Daily Press Briefing by the Office of the Spokesperson for the Secretary-General
Daily Press Briefing by the Office of the Spokesperson for the Secretary-General
|Department of Public Information • News and Media Division • New York|
Daily Press Briefing by the Office of the Spokesperson for the Secretary-General
The following is a near-verbatim transcript of today’s noon briefing by Stéphane Dujarric, Spokesman for the Secretary-General.
Good Afternoon. I apologize for the delay. We were waiting for a statement, which I have now received.
** Central African Republic
As you know, the Security Council this morning adopted resolution 2149 establishing the UN Multidimensional Integrated Stabilization Mission in the Central African Republic — known by its French acronym, MINUSCA.
And the statement reads as follows:
The Secretary-General welcomes the adoption today of Security Council resolution 2149, establishing the United Nations Multidimensional Integrated Stabilization Mission in the Central African Republic (MINUSCA). He trusts that this important decision of the international community will lead to the immediate, concrete and sustainable support that the Central African people need and deserve. The Secretary-General, deeply moved by his visit to the country on 5 April, again calls for an immediate cessation of the killings, targeted attacks and other atrocious human rights violations that continue with total impunity.
The Secretary-General commends the tireless efforts of the African-led International Support Mission in the Central African Republic, MISCA, which will continue to implement its mandate until 15 September alongside French Sangaris forces and the recently authorized European Union force in the Central African Republic, known as EUFOR. The United Nations will work closely with MISCA to ensure a seamless transition to MINUSCA. The Secretary-General strongly calls on all partners to increase their support to MISCA until MINUSCA becomes fully operational.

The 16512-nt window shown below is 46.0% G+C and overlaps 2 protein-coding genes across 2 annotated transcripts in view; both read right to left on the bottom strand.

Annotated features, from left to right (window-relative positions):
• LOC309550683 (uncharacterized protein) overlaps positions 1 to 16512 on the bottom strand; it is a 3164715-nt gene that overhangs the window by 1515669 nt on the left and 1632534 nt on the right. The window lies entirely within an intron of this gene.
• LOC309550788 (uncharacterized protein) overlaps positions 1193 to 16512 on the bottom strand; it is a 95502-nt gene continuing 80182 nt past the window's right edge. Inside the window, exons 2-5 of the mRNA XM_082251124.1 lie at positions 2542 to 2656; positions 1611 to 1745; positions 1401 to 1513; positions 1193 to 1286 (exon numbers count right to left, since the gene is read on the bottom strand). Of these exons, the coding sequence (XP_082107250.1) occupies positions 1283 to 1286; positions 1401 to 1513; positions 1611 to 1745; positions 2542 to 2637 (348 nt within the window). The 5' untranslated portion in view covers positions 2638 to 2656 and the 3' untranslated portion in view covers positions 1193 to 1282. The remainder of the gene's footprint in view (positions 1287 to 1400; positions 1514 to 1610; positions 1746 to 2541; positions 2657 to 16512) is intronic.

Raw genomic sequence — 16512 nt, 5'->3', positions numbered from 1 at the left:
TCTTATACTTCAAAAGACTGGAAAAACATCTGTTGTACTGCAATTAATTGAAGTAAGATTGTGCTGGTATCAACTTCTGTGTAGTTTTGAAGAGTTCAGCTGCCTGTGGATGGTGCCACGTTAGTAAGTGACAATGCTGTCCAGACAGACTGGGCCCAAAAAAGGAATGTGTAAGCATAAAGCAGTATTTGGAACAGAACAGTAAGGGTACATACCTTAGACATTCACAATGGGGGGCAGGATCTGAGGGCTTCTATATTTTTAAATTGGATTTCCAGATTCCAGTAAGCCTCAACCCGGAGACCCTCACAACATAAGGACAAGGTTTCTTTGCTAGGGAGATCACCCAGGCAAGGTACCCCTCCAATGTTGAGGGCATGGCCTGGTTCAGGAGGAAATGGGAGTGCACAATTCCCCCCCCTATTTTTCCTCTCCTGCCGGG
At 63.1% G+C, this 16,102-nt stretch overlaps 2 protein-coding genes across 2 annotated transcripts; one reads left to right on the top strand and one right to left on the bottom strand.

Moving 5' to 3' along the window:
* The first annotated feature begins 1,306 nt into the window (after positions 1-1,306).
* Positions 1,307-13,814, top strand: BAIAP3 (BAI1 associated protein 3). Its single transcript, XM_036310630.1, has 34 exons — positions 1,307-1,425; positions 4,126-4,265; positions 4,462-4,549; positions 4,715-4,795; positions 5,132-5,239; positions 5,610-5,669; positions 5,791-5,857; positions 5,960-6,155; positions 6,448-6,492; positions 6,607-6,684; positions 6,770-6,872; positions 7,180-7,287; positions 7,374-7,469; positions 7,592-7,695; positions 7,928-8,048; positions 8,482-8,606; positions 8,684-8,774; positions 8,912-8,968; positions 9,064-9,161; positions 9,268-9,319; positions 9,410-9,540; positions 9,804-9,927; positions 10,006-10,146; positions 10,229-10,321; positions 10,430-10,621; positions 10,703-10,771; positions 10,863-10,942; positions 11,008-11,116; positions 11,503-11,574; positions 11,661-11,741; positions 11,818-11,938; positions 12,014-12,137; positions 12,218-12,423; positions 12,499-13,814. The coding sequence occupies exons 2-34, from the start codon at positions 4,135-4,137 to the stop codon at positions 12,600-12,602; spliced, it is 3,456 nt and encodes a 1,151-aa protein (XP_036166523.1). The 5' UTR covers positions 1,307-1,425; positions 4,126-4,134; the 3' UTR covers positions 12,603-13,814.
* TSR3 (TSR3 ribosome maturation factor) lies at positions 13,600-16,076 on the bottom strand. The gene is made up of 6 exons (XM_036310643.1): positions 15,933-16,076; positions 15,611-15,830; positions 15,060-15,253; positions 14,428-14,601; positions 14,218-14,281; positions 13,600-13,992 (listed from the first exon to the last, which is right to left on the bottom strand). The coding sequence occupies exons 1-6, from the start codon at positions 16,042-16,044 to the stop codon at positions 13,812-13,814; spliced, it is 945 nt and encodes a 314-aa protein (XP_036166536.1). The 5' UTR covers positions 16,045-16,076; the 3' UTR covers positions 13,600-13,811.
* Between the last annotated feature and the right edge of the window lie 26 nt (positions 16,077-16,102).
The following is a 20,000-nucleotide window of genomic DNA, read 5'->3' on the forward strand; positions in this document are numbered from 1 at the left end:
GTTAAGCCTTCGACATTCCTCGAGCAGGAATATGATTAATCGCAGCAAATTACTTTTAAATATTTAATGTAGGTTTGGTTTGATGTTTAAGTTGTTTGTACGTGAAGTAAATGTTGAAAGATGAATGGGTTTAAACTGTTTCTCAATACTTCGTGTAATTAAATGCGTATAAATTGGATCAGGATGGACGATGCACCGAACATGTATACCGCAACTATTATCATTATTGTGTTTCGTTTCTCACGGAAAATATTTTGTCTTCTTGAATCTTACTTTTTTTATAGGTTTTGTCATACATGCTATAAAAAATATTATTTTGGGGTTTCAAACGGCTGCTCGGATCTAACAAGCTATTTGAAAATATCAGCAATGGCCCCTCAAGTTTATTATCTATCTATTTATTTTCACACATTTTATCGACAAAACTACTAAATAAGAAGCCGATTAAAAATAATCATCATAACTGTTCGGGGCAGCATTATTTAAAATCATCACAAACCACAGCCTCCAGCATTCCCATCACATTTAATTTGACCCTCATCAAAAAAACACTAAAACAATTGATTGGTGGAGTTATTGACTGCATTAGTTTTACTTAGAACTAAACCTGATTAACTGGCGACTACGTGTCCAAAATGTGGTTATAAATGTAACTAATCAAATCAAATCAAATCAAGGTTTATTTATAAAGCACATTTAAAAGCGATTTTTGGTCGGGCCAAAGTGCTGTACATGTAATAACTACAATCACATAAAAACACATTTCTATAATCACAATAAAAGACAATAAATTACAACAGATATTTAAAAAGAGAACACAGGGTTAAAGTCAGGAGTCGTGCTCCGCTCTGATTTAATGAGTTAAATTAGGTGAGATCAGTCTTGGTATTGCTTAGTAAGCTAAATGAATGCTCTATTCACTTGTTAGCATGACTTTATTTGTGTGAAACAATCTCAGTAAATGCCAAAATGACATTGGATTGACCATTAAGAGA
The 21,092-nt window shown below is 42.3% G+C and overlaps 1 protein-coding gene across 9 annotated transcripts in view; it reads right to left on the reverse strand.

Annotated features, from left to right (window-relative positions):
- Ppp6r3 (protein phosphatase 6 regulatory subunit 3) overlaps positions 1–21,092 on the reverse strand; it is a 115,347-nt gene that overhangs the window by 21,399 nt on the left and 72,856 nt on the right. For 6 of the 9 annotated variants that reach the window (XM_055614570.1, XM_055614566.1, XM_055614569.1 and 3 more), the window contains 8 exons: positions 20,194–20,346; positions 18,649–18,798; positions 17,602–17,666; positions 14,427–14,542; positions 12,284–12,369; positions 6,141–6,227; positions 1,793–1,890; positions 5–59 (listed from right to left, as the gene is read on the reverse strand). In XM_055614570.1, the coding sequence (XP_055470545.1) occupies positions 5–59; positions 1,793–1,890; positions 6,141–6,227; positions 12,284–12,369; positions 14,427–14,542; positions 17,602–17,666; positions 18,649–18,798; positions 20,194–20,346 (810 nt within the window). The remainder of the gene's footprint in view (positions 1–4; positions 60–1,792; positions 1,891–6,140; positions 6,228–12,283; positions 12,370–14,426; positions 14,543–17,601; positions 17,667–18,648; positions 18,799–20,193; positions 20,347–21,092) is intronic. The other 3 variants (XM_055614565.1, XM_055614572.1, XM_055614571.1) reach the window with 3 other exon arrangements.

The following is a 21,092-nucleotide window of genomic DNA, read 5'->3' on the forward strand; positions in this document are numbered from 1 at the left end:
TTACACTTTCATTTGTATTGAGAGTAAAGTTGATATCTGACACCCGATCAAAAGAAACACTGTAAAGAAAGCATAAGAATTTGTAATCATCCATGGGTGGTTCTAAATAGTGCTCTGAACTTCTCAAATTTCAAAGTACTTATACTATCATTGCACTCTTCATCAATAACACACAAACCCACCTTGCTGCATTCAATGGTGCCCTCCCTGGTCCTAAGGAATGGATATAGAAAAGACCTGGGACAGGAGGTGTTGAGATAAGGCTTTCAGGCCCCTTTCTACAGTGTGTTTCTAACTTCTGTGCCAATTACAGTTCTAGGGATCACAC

The Secretary-General recognizes the importance of the role of the Economic Community of Central African States (ECCAS) and the African Union, as well as the mediation led by the Republic of Congo in support of the political transition in the Central African Republic. This is the moment for the international community to demonstrate its collective support to the efforts undertaken by the Transitional Government, under the leadership of Catherine Samba-Panza, to bring long-lasting peace, stability and reconciliation to the Central African Republic.
The Secretary-General expresses his deep appreciation for the committed and courageous work of all United Nations personnel in the Central African Republic and, in particular, for the exemplary dedication of his Special Representative Babacar Gaye and the rest of the staff of the Integrated Peacebuilding Office in the CAR, known as BINUCA.
**Secretary-General in Washington, D.C.
Today, the Secretary-General and Deputy Secretary-General are both in Washington, D.C., today, where they will attend a series of events taking place alongside the spring meetings of the World Bank and International Monetary Fund.
Right after arriving, the Secretary-General and his Special Envoy for Global Education, Gordon Brown, launched the Emergency Coalition for Global Education Action. That is a group of prominent leaders who are coming together to work harder to accelerate progress until the end of 2015 to ensure that all girls and boys are in school.
They were joined in that launch by more than 500 youth, including two young women who had been shot by the Taliban along with Malala Yousafzai in 2012, only for wanting to seek an education.